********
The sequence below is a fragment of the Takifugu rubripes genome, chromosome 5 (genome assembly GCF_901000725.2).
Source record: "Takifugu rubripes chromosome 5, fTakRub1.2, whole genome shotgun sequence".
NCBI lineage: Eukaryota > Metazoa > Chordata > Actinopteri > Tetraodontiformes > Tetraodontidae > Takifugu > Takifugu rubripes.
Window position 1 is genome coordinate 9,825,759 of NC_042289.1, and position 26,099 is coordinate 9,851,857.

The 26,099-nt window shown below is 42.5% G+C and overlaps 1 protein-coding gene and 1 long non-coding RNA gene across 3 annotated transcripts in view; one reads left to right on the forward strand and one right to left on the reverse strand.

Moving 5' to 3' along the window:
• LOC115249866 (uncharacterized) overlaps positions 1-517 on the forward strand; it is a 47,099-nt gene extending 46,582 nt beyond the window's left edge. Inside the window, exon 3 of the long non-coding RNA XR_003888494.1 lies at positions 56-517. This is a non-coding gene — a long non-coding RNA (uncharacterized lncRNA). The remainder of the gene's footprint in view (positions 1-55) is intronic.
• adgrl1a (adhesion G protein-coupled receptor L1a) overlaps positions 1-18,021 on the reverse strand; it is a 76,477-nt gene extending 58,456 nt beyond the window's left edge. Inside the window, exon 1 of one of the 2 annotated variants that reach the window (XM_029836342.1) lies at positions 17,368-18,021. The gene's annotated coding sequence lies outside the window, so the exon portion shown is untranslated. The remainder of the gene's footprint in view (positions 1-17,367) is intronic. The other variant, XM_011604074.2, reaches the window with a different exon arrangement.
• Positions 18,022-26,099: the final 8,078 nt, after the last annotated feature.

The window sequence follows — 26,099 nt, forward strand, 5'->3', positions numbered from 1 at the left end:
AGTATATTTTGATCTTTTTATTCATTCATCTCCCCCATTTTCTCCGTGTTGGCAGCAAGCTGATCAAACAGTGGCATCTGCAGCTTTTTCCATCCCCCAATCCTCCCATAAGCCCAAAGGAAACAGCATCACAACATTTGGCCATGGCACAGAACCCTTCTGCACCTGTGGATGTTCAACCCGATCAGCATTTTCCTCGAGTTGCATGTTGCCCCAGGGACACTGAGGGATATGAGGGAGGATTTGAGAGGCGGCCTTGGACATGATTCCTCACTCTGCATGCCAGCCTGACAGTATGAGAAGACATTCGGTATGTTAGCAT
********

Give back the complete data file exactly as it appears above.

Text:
The sequence below is a fragment of the Takifugu rubripes genome, chromosome 5 (genome assembly GCF_901000725.2).
Source record: "Takifugu rubripes chromosome 5, fTakRub1.2, whole genome shotgun sequence".
NCBI lineage: Eukaryota > Metazoa > Chordata > Actinopteri > Tetraodontiformes > Tetraodontidae > Takifugu > Takifugu rubripes.
Window position 1 is genome coordinate 9,825,759 of NC_042289.1, and position 26,099 is coordinate 9,851,857.

The 26,099-nt window shown below is 42.5% G+C and overlaps 1 protein-coding gene and 1 long non-coding RNA gene across 3 annotated transcripts in view; one reads left to right on the forward strand and one right to left on the reverse strand.

Moving 5' to 3' along the window:
• LOC115249866 (uncharacterized) overlaps positions 1-517 on the forward strand; it is a 47,099-nt gene extending 46,582 nt beyond the window's left edge. Inside the window, exon 3 of the long non-coding RNA XR_003888494.1 lies at positions 56-517. This is a non-coding gene — a long non-coding RNA (uncharacterized lncRNA). The remainder of the gene's footprint in view (positions 1-55) is intronic.
• adgrl1a (adhesion G protein-coupled receptor L1a) overlaps positions 1-18,021 on the reverse strand; it is a 76,477-nt gene extending 58,456 nt beyond the window's left edge. Inside the window, exon 1 of one of the 2 annotated variants that reach the window (XM_029836342.1) lies at positions 17,368-18,021. The gene's annotated coding sequence lies outside the window, so the exon portion shown is untranslated. The remainder of the gene's footprint in view (positions 1-17,367) is intronic. The other variant, XM_011604074.2, reaches the window with a different exon arrangement.
• Positions 18,022-26,099: the final 8,078 nt, after the last annotated feature.

The window sequence follows — 26,099 nt, forward strand, 5'->3', positions numbered from 1 at the left end:
AGTATATTTTGATCTTTTTATTCATTCATCTCCCCCATTTTCTCCGTGTTGGCAGCAAGCTGATCAAACAGTGGCATCTGCAGCTTTTTCCATCCCCCAATCCTCCCATAAGCCCAAAGGAAACAGCATCACAACATTTGGCCATGGCACAGAACCCTTCTGCACCTGTGGATGTTCAACCCGATCAGCATTTTCCTCGAGTTGCATGTTGCCCCAGGGACACTGAGGGATATGAGGGAGGATTTGAGAGGCGGCCTTGGACATGATTCCTCACTCTGCATGCCAGCCTGACAGTATGAGAAGACATTCGGTATGTTAGCAT